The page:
Why you should care

Because you are what you bulk-buy.

“I Tried It …” is a recurring OZY column in which writers recount firsthand experiences, from the familiar to the far-fetched.

In an unusual turn of events, I had forgone my morning cereal. I’d heard tales of hearty, meal-sized samples — pasta, pie, bacon strips — and I wanted to be prepared.

Which is why I arrived at Costco, for the first time, hungry and deeply anxious.

I’d never been to Costco before because there was something wrong with me, or so I’d been told repeatedly. I grew up in Philadelphia around BJ’s, a similar warehouse store whose name inspired giggles, but I never shopped there, either. Why buy a membership to buy things?

The bulk-buying ethos puzzled me. What would I, a teen who made her income finding coins in the couch, need with a tray of 16 brioche buns? Could the savings be that good?

My fascination with Costco began in freshman year of college, when a roommate from Queens rolled up with a human-sized tub of hard pretzels. Now, living in Manhattan, Costco is like a cult, the main reason you’d have a car, or yearn for one.

The deals were good, practical and adult — adjectives I wanted for myself.

A few weeks ago, I shuffled into the massive Costco complex, on 116th by the East River, with my new boyfriend, Josh. We thought maybe buying exorbitant amounts of food would put a stop to our unsustainable take-out habits. I hoped our relationship would endure the adventure.

The first item I saw, stacked high like most things in Costco, was an umbrella. It was a real umbrella’s umbrella: sturdy, black, sleek. If I owned the ShedRain Ultimate Umbrella, I fantasized, I’d never forget it, or my keys. I’d be the kind of person who always had an umbrella when it rained, who never had to swipe them from buckets at Starbucks or devise comprehensive theories about all umbrellas being communal to justify my endless cycle of losing-stealing, losing-stealing them.

Heated blankets. iPads. Trash cans. The deals were good, practical and adult — adjectives I wanted for myself. This, I found, was the power of Costco. Everything becomes a metaphor.

The front of a BJ's Wholesale Club in Pennsylvania.

A BJ’s Wholesale Club in Pennsylvania

Source Corbis

Struck by hunger, I broke into a trot towards the vast food emporium in the rear. “Gotta. Get. Samples,” I called back to Josh, who had paused by a stack of Sherpa blankets, mesmerized.

The samples were fine: chicken soup, spinach artichoke dip, dinky cups of almond milk. They were also incredibly free. I’d snatch two at a time, huddle in a corner to devour them, and then casually walk back to the stand, as though I had a question.

Fortified, I approached a mammoth box of Special K. The box would last me — one human with standard cereal needs — about a month, I estimated. That is, if my cereal consumption remained the same. But shouldn’t this bother me? My routines? Such predictability? Then there was the issue of solitude. Do childless women get to buy family-sized packs of things? And what about freshness? Can a lone person go through a box bigger than her torso before it all turns stale?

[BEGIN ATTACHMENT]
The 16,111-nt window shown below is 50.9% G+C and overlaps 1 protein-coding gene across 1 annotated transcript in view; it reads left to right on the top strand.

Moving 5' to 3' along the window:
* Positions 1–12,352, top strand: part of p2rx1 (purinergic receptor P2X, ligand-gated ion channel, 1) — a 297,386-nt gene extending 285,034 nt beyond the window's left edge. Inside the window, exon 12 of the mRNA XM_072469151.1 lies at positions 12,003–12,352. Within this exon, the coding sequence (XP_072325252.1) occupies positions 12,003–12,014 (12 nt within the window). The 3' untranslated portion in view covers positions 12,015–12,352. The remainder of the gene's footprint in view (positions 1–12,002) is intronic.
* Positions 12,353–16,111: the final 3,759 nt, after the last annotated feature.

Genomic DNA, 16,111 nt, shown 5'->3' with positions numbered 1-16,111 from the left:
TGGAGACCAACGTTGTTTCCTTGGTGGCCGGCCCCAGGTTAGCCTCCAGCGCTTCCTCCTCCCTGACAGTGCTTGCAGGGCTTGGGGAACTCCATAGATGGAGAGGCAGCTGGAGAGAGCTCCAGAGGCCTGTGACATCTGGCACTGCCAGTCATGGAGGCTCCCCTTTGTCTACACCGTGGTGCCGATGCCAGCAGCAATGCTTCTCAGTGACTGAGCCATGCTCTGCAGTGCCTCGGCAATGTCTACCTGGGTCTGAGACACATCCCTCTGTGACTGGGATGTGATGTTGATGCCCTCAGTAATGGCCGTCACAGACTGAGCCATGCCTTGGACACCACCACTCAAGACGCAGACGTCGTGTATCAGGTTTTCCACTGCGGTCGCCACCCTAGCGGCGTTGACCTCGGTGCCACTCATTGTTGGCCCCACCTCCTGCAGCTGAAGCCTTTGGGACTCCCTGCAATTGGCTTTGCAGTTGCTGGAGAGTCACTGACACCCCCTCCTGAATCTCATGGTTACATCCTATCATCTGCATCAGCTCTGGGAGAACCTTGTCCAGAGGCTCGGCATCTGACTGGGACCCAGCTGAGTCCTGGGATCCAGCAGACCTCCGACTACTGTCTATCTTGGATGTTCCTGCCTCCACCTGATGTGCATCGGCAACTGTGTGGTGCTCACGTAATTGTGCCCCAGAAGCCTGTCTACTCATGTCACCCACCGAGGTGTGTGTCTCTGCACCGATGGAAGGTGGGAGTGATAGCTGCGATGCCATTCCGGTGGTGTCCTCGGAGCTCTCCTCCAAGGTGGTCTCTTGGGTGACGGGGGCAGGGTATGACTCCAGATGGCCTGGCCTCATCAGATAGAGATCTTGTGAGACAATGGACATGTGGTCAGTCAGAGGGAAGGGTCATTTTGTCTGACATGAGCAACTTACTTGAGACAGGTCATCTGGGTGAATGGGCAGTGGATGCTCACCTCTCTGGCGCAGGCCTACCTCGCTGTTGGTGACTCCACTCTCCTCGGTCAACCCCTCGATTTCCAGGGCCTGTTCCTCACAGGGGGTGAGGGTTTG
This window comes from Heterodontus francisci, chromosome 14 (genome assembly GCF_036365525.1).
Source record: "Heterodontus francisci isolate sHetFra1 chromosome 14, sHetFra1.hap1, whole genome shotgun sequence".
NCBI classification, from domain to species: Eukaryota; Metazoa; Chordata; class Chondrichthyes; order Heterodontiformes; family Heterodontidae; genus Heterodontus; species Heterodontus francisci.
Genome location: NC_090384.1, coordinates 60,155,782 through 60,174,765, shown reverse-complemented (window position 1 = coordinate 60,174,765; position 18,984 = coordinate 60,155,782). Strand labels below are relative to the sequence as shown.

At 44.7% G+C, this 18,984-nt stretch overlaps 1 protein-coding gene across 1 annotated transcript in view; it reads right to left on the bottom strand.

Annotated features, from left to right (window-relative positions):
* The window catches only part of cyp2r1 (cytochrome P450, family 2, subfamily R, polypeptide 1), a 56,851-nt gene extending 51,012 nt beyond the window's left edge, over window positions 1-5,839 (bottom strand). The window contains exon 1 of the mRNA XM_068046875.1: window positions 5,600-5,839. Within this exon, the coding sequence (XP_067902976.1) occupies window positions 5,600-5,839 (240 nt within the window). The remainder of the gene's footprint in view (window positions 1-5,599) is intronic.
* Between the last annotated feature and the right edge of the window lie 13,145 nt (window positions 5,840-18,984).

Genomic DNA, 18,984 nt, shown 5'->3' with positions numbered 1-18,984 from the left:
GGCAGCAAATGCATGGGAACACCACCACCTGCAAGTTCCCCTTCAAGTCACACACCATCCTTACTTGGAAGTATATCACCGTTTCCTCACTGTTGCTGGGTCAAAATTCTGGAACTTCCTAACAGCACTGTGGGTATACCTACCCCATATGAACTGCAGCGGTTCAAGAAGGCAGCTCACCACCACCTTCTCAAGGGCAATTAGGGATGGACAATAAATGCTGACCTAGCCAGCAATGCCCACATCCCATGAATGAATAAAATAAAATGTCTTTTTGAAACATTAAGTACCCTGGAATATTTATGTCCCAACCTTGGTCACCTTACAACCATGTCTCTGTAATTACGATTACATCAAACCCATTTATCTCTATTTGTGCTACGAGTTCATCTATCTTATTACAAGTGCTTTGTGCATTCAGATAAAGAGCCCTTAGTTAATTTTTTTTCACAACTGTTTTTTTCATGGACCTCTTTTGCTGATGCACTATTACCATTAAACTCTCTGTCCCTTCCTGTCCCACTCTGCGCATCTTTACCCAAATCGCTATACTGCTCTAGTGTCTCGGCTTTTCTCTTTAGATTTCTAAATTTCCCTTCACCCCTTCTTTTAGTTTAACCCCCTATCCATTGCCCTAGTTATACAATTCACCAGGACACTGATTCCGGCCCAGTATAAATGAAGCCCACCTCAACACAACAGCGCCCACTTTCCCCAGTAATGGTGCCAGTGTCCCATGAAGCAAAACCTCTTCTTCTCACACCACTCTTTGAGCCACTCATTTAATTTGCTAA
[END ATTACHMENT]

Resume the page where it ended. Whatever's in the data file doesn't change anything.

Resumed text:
We split a jumbo hot dog and a jumbo soda, with free refills, for just $1.50. Now I was a little aroused.

It occurred to me why I’d wanted the umbrella so badly: Everything in Costco is an impulse buy because your state in Costco is an impulsive, deeply existential one. I wasn’t dealing with, say, a Walgreens, where the enemy is a $1.59 ChapStick, tempting by the register. Here, there was a very real possibility I’d buy a gallon of face wash, or a 12-can case of pinto beans. I don’t even wash my face or eat beans with any regularity. Costco impulse purchases have the power to change my life.

If I buy this lifetime supply of coffee, maybe I’ll be better about making coffee in the morning and waking up in general.

If I buy this 36-pack of Milky Ways, maybe I’ll start selling them on the street at an inflated price and eventually become a wildly successfully entrepreneur.

Sipping my fourth sample cup of chicken soup, I pondered the postmodern: Can the products I buy transform my habits, my identity, in a way that endures the timeline of twelve cans of pinto beans? A bucket of seafood bisque? Eleven pounds of pork loin?

The nagging existential doubt followed me all the way to a five-pack of deodorant. I was disturbed: I don’t know if I’ll be alive five deodorants from now.

**

Some time later, Josh and I miraculously rejoined by the toothpaste and drifted towards the checkout, stopping once for me to rest on an inviting, mattress-like display of paper towels.

I wasn’t hungry, but I needed the warm comfort of the Costco Food Court. I noticed that my nipples were still erect from the time I’d spent in the refrigerated produce room. It had to be the cold, because I was the farthest from aroused I’d ever been in my life.

We split a jumbo hot dog and a jumbo soda, with free refills, for just $1.50. Now I was a little aroused.

Exhausted, we hailed a taxi and I inspected our haul: beer, chicken, salmon, Himalayan sea salt, pesto and kale, among many other things — most of which were already giving me buyer’s remorse.

Except for a ginormous jar of pickles, the only item I’d insisted on. Why pickles? I wondered, gearing up to overanalyze what my pickle purchase said about me. But we were just about home, and outside of the Costco universe, 36 pickles were just 36 pickles.

I screwed open the jar. One down, 35 to go.

Comment

OZYTrue Story

Good stories from around the globe. Essays and immersion, into the harrowing, the sweet, the surprising -- the human.